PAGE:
Morris Township, New Jersey - Honeywell announced 12 May that it has tripled production capacity for its low-global-warming-potential (GWP) product, HFO-1234ze (hydrofluoroolefin-1234ze) to meet growing need for the material.
HFO-1234ze is used in many foam and aerosol applications.
Honeywell said the expansion, at Honeywell's small-scale HFO-1234ze manufacturing facility at its Buffalo Research Lab in Buffalo, New York, was achieved through equipment upgrades and overall productivity improvements during the last 18 months.
"Honeywell has seen a significant increase in demand for HFO-1234ze from the aerosol and foam industries, and a number of customers have signed long-term contracts," over recent months, said Terrence Hahn, vice president and general manager for Honeywell's Fluorine Products business, in the company statement. "We are committed to meeting the demands of our foam and aerosol industry customers both now and in the future."
HFO-1234ze was accepted for use in foam and aerosols by the US Environmental Protection Agency in June 2010. Earlier this year, the agency allowed HFO-1234ze to be sold in the US.
Honeywell says the material is non-flammable, non-ozone depleting and has a GWP of 6. It can replace HFC-134a (GWP 1430) and HFC-152a (GWP 124) in aerosols and in thermal insulating foams. It is also being considered to replace HFC-134a for chiller applications, the company noted.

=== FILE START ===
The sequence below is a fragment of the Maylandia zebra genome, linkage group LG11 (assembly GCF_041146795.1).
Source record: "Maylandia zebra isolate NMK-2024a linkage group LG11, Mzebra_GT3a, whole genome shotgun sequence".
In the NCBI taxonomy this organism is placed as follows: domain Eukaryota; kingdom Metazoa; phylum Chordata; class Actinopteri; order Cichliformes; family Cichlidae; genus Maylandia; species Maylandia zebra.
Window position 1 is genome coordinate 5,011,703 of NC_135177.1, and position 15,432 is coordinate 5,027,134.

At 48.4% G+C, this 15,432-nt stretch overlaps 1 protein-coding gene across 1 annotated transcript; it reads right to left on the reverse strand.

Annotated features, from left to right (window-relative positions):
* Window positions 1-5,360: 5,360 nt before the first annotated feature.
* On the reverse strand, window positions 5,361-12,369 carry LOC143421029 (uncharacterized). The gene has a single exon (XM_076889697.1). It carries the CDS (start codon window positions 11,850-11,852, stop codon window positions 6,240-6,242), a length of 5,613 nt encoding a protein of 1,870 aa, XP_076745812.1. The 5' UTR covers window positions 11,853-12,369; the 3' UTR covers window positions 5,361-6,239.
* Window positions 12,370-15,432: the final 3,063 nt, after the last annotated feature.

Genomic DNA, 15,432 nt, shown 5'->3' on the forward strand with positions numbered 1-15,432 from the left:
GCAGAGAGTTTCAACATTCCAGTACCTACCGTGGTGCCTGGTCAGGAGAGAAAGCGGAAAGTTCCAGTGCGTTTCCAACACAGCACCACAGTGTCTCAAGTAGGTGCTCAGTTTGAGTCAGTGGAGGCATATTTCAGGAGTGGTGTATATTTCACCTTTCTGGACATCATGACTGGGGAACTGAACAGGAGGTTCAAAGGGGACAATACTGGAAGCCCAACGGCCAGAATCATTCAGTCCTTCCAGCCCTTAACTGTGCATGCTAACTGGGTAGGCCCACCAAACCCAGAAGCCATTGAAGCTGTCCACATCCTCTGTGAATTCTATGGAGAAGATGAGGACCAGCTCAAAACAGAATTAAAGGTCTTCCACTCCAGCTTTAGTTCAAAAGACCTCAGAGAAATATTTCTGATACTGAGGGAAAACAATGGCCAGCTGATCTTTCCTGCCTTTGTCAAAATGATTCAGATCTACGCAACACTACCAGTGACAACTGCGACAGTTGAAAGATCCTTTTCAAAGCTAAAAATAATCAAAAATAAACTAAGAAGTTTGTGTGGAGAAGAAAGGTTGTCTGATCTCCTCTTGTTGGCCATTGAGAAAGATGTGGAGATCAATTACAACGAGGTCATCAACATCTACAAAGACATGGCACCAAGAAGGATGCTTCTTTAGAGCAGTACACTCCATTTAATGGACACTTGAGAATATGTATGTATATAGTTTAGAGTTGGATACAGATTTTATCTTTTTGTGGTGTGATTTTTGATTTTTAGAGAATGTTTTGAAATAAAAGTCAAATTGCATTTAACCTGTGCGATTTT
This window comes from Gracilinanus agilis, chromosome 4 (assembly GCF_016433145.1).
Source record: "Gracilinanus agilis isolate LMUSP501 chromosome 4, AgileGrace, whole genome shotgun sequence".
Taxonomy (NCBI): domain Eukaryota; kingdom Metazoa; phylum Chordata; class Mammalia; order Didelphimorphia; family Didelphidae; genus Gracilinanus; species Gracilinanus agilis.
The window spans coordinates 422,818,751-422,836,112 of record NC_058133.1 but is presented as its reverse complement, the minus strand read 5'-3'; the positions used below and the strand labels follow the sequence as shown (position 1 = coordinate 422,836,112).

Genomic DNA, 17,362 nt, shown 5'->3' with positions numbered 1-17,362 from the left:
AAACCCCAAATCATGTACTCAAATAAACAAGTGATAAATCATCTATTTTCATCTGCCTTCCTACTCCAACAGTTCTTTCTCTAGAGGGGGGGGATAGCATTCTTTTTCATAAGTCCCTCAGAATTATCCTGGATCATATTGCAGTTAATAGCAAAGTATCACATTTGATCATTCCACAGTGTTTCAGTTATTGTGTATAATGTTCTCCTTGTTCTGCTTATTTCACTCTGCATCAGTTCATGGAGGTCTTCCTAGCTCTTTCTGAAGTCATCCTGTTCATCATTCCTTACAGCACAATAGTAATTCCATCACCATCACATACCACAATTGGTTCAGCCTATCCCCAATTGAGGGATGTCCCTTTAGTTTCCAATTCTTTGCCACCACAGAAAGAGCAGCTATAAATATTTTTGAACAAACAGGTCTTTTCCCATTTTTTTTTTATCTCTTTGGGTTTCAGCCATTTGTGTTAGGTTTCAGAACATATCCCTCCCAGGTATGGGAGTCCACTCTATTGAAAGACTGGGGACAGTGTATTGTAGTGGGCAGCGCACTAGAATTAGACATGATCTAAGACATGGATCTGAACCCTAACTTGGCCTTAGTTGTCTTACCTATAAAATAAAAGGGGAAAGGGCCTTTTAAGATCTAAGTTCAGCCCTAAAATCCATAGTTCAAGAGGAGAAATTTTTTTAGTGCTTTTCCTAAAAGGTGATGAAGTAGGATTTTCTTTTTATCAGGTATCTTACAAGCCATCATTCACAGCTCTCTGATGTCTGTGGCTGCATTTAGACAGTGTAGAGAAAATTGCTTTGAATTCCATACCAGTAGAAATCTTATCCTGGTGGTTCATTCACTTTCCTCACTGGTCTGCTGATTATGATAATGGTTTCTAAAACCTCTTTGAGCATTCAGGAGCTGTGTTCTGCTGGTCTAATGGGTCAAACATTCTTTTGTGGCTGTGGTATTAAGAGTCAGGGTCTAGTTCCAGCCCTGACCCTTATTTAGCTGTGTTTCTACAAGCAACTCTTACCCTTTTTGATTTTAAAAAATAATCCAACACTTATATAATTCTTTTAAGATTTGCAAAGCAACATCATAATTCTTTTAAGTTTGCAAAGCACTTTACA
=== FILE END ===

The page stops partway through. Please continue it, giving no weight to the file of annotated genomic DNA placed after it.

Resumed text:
HFOs are a family of unique products, since they offer similar performance to today's most widely used refrigerants, blowing agents and aerosol propellants -- but with the added benefit of having very low global warming potentials, Honeywell said.
HFO-1234ze is currently used in the US, Europe and Japan, with the majority demand from Europe.
Honeywell has developed HFO-1234yf, which is being adopted by automobile manufacturers as a replacement for the current hydrofluorocarbon used in automobile air conditioning, HFC-134a.
PIC: Honeywell researcher Jim Bowman at the Berlin blowing agents meeting in 2008 where HFOs were first revealed.